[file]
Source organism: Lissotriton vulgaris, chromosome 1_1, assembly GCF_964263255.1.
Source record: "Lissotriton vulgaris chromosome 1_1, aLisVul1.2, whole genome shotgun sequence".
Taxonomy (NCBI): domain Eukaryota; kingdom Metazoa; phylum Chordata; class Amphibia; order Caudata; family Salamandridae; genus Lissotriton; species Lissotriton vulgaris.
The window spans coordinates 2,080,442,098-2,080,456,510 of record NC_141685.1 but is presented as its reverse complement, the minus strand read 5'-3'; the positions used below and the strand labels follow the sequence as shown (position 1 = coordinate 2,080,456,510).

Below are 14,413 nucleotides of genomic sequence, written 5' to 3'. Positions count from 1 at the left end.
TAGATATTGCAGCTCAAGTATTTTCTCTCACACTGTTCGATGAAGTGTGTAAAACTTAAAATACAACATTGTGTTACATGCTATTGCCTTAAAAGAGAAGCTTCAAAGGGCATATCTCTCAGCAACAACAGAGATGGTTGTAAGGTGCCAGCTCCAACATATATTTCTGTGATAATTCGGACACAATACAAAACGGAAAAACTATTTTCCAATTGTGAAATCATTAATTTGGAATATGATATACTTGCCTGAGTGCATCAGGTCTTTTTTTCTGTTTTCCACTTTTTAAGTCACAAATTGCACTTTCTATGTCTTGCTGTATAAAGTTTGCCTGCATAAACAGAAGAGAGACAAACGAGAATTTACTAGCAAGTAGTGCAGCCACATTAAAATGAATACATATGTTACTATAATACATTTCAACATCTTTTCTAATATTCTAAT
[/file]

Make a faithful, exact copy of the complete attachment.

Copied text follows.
Source organism: Lissotriton vulgaris, chromosome 1_1, assembly GCF_964263255.1.
Source record: "Lissotriton vulgaris chromosome 1_1, aLisVul1.2, whole genome shotgun sequence".
Taxonomy (NCBI): domain Eukaryota; kingdom Metazoa; phylum Chordata; class Amphibia; order Caudata; family Salamandridae; genus Lissotriton; species Lissotriton vulgaris.
The window spans coordinates 2,080,442,098-2,080,456,510 of record NC_141685.1 but is presented as its reverse complement, the minus strand read 5'-3'; the positions used below and the strand labels follow the sequence as shown (position 1 = coordinate 2,080,456,510).

Below are 14,413 nucleotides of genomic sequence, written 5' to 3'. Positions count from 1 at the left end.
TAGATATTGCAGCTCAAGTATTTTCTCTCACACTGTTCGATGAAGTGTGTAAAACTTAAAATACAACATTGTGTTACATGCTATTGCCTTAAAAGAGAAGCTTCAAAGGGCATATCTCTCAGCAACAACAGAGATGGTTGTAAGGTGCCAGCTCCAACATATATTTCTGTGATAATTCGGACACAATACAAAACGGAAAAACTATTTTCCAATTGTGAAATCATTAATTTGGAATATGATATACTTGCCTGAGTGCATCAGGTCTTTTTTTCTGTTTTCCACTTTTTAAGTCACAAATTGCACTTTCTATGTCTTGCTGTATAAAGTTTGCCTGCATAAACAGAAGAGAGACAAACGAGAATTTACTAGCAAGTAGTGCAGCCACATTAAAATGAATACATATGTTACTATAATACATTTCAACATCTTTTCTAATATTCTAAT